I called the 2nd dealership back and left a message. I want to know how much oil was in the car (how fast is it burning) and if they checked the pistons and valves.

    The cost of checking the manifold would be about $130 and the cost of replacing the sensor will be about $165. This of course, is in addition to the cost of the 5hr diagnostic (I did not approve 5 hrs :cautious:).

    I'm waiting to hear back from my step-dad (mechanic) and my friend (also mechanic), but those here know this car better than either of them. So, now what?

    *Not going back there
     
  11. Skibob

    Skibob Senior Member

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    Do a compression test yourself when you get the car back. I didn’t know that carbon formed by sludge in the engine. Did they explain how this happens?
     
  12. JC91006

    JC91006 Senior Member

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    I thought the plan was to get the new sensor installed and that's it?

    Unfortunately you've spent a lot of money on this car and if I were in your position, I would have a very hard time on deciding what to do next. The one good thing a dealership is good at, is finding problems to fix on your car. We all know your car is not perfect but it shouldn't have all these issues present after switching out the sensors and catalytic converter.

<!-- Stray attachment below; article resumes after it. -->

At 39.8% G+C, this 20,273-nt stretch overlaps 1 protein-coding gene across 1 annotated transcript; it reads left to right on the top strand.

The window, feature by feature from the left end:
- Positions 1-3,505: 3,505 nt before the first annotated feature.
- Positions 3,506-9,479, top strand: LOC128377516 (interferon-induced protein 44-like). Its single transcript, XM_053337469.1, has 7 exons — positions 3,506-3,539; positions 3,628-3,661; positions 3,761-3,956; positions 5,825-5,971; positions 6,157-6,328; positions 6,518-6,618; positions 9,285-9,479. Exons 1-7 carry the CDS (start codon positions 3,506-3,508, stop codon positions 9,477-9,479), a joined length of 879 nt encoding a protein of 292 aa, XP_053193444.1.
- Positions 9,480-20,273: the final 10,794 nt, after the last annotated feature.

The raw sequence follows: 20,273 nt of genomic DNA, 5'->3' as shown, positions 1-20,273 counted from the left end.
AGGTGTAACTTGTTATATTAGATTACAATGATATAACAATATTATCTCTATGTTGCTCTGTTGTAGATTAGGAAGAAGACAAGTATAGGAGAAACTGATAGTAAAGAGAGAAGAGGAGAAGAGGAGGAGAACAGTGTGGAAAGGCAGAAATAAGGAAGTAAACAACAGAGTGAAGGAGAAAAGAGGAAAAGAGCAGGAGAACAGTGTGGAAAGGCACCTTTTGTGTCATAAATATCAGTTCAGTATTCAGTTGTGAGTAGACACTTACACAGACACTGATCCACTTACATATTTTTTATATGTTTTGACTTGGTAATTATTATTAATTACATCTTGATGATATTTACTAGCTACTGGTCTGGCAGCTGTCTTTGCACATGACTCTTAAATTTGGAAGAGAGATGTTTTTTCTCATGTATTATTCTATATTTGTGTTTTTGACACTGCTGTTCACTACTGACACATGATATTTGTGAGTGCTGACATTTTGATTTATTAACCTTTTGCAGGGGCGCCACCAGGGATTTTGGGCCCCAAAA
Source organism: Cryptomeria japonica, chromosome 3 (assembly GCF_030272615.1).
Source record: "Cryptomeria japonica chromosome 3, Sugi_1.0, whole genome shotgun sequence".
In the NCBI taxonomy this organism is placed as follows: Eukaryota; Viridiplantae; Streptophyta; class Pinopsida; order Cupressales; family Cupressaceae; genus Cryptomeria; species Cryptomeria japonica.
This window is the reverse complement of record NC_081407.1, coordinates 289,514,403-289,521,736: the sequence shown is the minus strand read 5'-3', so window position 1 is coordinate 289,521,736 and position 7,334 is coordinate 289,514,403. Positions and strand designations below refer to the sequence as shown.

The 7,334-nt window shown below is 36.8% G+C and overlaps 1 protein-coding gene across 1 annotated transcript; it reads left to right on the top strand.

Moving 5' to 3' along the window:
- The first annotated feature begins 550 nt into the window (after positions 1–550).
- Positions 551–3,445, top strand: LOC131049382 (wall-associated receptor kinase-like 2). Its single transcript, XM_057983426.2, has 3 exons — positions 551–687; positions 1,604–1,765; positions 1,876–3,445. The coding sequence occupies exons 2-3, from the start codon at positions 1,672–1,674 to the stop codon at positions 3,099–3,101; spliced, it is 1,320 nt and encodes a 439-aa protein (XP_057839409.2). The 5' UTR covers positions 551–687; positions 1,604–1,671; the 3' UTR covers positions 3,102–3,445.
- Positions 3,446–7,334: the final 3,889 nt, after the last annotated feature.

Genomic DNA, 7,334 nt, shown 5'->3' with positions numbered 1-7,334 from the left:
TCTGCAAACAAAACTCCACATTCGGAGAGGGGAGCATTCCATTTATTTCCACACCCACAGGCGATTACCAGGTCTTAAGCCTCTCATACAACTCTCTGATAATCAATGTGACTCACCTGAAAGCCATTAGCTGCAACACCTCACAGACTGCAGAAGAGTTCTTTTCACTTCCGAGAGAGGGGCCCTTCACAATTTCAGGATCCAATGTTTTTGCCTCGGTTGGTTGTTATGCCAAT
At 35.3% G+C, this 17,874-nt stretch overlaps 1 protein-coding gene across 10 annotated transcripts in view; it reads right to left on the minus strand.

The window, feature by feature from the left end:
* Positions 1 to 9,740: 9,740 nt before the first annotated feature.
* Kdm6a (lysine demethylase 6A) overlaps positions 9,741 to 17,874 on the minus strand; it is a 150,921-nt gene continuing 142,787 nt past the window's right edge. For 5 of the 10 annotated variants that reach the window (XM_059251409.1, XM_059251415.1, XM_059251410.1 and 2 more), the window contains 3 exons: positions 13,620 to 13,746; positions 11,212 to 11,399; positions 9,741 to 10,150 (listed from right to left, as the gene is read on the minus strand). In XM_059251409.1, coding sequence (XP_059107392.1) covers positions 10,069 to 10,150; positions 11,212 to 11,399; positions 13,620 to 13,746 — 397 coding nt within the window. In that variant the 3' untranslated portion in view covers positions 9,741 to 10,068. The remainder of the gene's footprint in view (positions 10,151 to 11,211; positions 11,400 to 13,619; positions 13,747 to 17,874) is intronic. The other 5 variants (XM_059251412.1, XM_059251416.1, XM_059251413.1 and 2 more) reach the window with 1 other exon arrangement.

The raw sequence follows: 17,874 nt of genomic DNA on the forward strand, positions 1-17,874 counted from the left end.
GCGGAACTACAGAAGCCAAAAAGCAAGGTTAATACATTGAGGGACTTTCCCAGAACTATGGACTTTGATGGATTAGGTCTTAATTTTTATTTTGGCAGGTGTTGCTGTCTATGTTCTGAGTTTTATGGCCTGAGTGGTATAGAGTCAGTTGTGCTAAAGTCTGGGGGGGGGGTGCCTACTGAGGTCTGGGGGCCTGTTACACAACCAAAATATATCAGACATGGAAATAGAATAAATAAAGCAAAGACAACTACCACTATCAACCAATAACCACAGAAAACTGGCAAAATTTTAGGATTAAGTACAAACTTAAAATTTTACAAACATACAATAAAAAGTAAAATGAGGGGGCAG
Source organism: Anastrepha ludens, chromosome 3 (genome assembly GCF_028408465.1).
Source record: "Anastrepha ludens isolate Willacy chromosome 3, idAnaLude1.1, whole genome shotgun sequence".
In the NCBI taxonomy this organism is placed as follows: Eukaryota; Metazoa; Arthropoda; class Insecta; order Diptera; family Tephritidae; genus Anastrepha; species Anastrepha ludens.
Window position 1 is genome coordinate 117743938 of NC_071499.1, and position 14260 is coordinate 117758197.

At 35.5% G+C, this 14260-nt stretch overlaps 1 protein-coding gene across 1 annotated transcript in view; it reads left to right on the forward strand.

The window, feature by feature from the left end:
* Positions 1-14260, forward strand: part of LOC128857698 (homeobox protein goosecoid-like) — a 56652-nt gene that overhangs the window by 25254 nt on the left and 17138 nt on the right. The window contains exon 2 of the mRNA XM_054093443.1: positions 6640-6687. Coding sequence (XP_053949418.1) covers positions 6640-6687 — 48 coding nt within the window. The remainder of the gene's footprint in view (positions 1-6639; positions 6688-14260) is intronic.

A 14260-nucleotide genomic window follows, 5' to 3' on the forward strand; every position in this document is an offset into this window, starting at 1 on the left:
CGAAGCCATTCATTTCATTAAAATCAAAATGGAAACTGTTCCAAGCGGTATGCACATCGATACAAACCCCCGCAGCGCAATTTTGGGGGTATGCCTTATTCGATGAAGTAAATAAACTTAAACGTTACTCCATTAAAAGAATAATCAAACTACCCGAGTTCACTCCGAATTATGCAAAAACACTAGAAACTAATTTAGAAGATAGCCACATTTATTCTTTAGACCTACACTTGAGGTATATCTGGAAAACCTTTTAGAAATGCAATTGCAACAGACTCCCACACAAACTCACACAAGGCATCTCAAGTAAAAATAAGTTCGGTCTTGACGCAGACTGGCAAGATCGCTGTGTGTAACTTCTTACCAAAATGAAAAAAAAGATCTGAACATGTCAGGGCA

If you have infinite amount of funds, maybe you want to pursue this and get to the bottom of it. But so far both diagnostics have pointed to a bad engine and it's hard counter that claim on the internet. There are many members that have gone through similar problems with their car, spending thousands and still not get the car to run. At the end, they donated their car and moved on and called it a day.

    I would be hesitant to get a new engine at $2300, just because there are other issues that will require you to put more money in the car. Ex. combination meter, inverter pump, brake actuator, hv battery etc. So it might just be at the point where it's going to be a money pit if you move forward.
     
  13. FantasticalMagicOne

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    I'm unfamiliar with that, but did read that I can do it with techstream. Not sure what I'm supposed to be looking for and also read about a leakdown test?
     
  14. Skibob

    Skibob Senior Member

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    The protocol is somewhere in these pages. You will need to rent a compression tester from a local auto parts store.
     
  15. FantasticalMagicOne

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    I found this:

    upload_2019-1-16_17-26-3.png
     
  16. Skibob

    Skibob Senior Member

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    Yes but you also need the compression tester itself. Patrick Ran thru what you need to do, I think?
     
  17. FantasticalMagicOne